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Can conservation save us?

Leaders in the Pacific Northwest have announced they’re going to supply increases in energy demand over the next 20 years mostly through conservation.  Here’s hoping they succeed but doubting they will.  Electric demand has grown significantly in the past dozen or so years, and forecasts are that it will continue to do so.

Year – – – – Net GWH
2008  – – – 4,119,388
1997 – – –  3,492,172

These stats are from the Energy Information Administration and show an increase of about 18 percent over this time frame.  On an annual basis, you could almost argue that it’s possible for conservation to offset demand growth by 1.5 percent per year, thus keeping total energy consumption flat.

On a cumulative basis, however, the proportions of the problem become clear.  The difference in power consumption between 1997 and 2008 was  627,000 GHW.  At an average service factor for each power plant of 7000 hours per year (a reasonable figure for planning), that amount of power is the rough equivalent of 99 nuclear reactors.  To give you some sense of scale, there are only 103 operating reactors in the United States.  Conservation is unlikely to produce a similar sized reduction in electric demand over the long haul.  If you try to manage the power business like that, you’ll regret it.

There are two potential pitfalls of over-reliance on conservation.  The first is that the public might get a case of temporary religion.  Suppose the prophets of green preached conservation with such fervor that power demand actually declined for a few years.  The utilities would revise their forecasts, cancel new construction plans, and everybody would be blissful.  But then suppose the economy turns around strongly; the newly prosperous workers forget their green religion and all build bigger homes with brighter lights and more doodads that plug in.  The region could quickly find itself unable to meet demand, and the utility would have no choice but to do some blackouts on days of peak demand.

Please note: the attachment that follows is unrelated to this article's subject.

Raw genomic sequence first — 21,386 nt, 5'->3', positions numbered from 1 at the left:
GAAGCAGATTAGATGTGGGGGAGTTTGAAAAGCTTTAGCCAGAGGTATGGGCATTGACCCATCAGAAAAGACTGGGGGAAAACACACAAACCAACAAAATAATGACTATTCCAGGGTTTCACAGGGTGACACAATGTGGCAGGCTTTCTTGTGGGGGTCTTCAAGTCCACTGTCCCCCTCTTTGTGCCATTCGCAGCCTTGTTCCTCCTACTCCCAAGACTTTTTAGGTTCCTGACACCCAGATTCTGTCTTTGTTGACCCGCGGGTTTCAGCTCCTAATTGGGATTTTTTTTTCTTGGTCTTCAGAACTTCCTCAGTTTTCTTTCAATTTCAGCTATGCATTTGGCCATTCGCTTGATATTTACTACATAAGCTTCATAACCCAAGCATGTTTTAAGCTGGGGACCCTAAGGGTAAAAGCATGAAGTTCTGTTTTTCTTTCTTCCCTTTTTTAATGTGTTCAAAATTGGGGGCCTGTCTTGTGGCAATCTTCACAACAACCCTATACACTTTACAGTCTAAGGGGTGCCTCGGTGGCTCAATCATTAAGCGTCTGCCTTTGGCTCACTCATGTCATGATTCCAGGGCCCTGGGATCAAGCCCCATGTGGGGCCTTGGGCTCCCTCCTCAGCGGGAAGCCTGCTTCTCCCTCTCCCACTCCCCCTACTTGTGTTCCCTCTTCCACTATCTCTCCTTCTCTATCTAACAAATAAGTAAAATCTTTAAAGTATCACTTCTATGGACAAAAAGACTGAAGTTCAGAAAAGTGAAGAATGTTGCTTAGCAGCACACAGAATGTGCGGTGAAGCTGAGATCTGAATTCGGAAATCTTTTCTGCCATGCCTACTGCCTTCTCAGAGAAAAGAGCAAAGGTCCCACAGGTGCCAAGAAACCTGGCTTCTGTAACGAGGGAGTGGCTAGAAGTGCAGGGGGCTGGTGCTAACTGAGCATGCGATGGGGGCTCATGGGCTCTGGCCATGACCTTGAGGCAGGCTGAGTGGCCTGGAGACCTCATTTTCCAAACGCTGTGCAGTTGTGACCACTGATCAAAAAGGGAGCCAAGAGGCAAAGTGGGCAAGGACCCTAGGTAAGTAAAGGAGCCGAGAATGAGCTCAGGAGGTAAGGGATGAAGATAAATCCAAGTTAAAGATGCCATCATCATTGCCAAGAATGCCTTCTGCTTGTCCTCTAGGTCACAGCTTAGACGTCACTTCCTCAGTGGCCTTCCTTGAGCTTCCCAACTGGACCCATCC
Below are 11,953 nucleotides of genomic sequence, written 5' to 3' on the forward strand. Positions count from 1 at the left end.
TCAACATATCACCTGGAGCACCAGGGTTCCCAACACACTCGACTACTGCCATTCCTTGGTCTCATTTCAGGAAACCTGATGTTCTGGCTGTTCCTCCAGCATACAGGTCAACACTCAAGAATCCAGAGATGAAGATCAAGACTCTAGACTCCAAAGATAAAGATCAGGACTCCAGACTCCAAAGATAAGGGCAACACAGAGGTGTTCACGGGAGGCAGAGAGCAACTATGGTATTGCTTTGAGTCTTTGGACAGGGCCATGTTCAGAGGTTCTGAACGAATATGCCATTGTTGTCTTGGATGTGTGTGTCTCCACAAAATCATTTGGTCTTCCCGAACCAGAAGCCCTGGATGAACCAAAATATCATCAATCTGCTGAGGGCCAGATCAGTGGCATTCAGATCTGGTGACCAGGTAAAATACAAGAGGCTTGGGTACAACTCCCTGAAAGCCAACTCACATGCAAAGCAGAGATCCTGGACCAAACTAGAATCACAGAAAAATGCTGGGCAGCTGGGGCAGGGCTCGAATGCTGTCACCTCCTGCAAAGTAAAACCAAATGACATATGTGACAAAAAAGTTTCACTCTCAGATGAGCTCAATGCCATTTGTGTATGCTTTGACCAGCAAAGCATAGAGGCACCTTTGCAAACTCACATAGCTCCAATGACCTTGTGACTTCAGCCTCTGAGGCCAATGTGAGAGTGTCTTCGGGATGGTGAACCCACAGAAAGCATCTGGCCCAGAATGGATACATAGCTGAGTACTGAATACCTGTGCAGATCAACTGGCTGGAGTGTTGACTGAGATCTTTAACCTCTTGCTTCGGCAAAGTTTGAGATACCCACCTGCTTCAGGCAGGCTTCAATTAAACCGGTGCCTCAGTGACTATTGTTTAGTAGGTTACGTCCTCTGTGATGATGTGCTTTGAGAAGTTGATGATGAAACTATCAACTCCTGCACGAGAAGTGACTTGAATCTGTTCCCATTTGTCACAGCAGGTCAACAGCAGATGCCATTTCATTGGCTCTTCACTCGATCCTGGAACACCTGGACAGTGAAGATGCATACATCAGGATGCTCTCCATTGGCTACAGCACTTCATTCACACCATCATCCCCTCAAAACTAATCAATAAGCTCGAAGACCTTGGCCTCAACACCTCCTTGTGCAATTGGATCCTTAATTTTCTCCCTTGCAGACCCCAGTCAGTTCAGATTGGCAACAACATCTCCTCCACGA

The second pitfall is that part of the sales pitch for conservation is that it eliminates the need for new construction of big power plants.  But while that plays well trilling across the silver tongues of populist politicians, it does nothing to replace aging plants that are already 40, 50, even 60 years old.  And replacing big baseload power plants is enormously capital-intensive.  You can’t get something for nothing, not even if the government says you can.  Conservation can help manage growth a little bit, but if unlearned politicians use it as an excuse to shut off the capital flow to the utilities, there’ll be plenty of darkness to spread around in just a few years.

I’m all for conservation and efficiency.  By all means, insulate your attic.  Turn off the lights.  Use higher efficiency bulbs.  Don’t let the kids gaze entranced into the open refrigerator.  But let’s not get the idea that these efforts can excuse us from the efforts of good utility management.  Whether you’re replacing old plants or meeting the power needs of a burgeoning economy, you’re eventually going to need power plants built.

otherbrothersteve@gmail.com

2008

4,119,388

2007

4,156,745

2006

4,064,702

2005

4,055,423

2004

3,970,555

2003

3,883,185

2002

3,858,452

2001

3,736,644

2000

3,802,105

1999

3,694,810

1998

3,620,295

1997

3,492,172

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